2021 Annual Report:

During a four-decade career working in museums across the United States, Lonnie G. Bunch III has perceived an interesting gap in how museums have traditionally captured the history of the United States in exhibitions, collections and educational programs.

“I’ve asked myself, ‘Where can I learn about the complexity of spirituality and religion in America?’” recalls Bunch, who is secretary of the Smithsonian Institution based in Washington, D.C. “It was rarely there. Even though the notion of religion is important, cultural institutions have tended to shy away from it. They may mention it but with no deep understanding.”

Yet, he contends you can’t fully comprehend U.S. history or where the nation is headed without considering the role of religion. That’s why Bunch led the Smithsonian’s effort to create the Center for the Study of African American Religious Life, which was supported by a $10 million Endowment grant in 2015. It is based at the Smithsonian’s National Museum of African American History and Culture, where Bunch served as founding director.

Recognizing the important role religion plays in shaping American life, the Endowment is continuing to make grants to support the efforts of museums and to fund documentaries, public radio broadcasts and podcasts that strengthen the public’s understanding of religion. These grants are in addition to grants the Endowment has made that are helping Religion News Service and The Conversation U.S., in collaboration with The Associated Press, strengthen their news reporting about religion.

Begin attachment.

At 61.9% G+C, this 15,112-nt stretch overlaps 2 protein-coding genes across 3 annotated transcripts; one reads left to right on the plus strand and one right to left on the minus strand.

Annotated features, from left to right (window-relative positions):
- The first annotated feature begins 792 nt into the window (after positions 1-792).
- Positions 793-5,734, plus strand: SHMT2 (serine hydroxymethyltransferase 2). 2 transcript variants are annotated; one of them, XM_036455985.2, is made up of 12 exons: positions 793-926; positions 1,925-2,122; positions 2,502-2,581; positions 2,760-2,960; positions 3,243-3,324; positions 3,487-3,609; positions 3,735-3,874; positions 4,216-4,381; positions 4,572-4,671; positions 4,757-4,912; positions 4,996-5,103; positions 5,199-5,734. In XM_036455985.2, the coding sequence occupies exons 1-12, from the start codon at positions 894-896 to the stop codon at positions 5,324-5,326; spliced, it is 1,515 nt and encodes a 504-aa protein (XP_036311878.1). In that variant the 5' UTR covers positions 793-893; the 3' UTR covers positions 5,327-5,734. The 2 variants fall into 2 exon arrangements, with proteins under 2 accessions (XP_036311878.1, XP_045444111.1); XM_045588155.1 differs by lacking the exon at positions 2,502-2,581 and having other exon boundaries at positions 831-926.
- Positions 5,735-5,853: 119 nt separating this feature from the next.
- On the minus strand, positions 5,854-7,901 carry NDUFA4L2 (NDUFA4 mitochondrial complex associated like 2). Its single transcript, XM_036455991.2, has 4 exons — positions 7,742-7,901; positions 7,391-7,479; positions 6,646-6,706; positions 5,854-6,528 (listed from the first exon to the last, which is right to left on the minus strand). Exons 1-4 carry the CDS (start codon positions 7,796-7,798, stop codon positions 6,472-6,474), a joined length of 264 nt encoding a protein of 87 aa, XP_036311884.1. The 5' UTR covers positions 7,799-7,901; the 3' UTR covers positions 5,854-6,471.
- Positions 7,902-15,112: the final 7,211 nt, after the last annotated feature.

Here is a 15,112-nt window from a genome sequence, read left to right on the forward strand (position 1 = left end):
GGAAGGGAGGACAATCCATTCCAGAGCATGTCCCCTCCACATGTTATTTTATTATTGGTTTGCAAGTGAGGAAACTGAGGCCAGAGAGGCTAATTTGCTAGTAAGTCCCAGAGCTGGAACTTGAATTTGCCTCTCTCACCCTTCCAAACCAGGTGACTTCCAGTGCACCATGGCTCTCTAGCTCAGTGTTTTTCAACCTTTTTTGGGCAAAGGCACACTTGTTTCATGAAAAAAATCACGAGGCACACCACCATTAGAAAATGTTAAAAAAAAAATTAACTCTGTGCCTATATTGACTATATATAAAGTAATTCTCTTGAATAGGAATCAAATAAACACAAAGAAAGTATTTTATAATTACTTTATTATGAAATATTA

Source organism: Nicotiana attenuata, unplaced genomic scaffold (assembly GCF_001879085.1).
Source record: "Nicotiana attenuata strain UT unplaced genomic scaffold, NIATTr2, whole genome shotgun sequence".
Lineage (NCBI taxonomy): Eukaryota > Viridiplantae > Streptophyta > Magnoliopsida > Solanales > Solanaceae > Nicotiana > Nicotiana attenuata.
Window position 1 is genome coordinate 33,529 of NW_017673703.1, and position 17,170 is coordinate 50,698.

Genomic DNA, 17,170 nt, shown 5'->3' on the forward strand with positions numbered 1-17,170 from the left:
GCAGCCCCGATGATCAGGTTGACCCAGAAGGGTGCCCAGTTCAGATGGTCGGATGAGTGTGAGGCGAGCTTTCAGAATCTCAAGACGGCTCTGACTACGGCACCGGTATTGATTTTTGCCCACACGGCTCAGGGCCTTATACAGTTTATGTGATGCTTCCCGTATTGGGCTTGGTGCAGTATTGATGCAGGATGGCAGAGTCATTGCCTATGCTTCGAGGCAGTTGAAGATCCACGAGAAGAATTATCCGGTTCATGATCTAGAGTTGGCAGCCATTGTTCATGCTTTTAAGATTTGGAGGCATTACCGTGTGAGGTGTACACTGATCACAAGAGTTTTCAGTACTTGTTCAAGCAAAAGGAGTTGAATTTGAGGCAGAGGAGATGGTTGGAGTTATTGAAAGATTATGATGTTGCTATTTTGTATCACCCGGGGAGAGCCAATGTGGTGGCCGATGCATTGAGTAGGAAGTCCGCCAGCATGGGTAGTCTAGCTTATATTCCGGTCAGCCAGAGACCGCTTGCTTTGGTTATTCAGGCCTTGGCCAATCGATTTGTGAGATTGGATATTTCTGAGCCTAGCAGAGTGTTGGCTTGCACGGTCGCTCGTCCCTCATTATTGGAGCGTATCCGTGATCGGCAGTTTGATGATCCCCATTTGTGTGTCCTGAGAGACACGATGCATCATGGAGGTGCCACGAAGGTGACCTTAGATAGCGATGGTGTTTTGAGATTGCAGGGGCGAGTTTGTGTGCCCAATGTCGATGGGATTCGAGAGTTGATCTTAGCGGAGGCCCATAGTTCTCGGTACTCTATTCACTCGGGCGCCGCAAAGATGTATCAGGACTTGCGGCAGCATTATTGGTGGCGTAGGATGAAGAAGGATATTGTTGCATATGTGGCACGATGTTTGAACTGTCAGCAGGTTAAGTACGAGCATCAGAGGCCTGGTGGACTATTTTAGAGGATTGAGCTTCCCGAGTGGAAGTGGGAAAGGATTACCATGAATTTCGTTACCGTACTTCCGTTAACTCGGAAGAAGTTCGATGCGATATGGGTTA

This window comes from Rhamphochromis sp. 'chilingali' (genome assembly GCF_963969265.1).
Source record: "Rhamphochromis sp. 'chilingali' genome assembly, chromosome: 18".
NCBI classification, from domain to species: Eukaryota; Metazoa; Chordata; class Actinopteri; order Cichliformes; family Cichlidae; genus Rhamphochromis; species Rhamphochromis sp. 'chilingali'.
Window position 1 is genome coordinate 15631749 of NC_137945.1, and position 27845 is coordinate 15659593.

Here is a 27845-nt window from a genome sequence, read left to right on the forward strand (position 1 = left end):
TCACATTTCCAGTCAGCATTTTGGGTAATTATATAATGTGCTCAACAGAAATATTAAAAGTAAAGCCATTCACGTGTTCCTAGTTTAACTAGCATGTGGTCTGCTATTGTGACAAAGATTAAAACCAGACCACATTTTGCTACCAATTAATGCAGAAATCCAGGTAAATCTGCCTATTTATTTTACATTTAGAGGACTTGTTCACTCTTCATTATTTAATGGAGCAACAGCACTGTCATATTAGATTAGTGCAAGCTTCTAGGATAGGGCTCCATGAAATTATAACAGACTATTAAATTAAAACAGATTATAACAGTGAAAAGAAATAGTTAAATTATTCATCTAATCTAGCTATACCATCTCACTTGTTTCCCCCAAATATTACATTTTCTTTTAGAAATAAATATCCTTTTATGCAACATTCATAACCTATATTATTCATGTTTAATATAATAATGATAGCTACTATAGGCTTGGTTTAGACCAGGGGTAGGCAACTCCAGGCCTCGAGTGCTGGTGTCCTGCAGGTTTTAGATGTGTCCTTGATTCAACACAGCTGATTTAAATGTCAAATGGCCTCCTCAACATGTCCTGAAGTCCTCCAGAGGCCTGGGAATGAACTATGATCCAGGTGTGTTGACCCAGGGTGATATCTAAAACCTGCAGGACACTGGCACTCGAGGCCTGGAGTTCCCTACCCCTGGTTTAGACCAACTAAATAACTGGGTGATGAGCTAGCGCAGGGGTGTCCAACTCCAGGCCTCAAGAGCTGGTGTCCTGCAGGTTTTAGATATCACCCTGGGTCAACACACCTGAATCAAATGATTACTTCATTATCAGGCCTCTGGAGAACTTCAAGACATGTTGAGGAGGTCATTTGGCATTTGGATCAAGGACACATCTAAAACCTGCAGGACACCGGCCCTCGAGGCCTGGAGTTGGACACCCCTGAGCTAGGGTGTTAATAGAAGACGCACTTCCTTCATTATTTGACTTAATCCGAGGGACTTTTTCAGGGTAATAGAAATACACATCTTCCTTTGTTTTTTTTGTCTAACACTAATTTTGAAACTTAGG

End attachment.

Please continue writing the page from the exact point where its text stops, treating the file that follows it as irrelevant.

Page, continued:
Exhibitions explore religion’s role in American culture

Through its Religion and Cultural Institutions Initiative, the Endowment asked museums to consider how an exploration of religion could help them further their missions. The initiative began with a series of planning grants in 2019, followed by grants totaling more than $43 million that are funding implementation of projects at 18 museums and historic sites around the nation. They include grants supporting efforts at four Smithsonian museums and cultural centers: The Center for Folklife and Cultural Heritage, the National Museum of American History, the National Museum of African Art and the National Museum of Asian Art.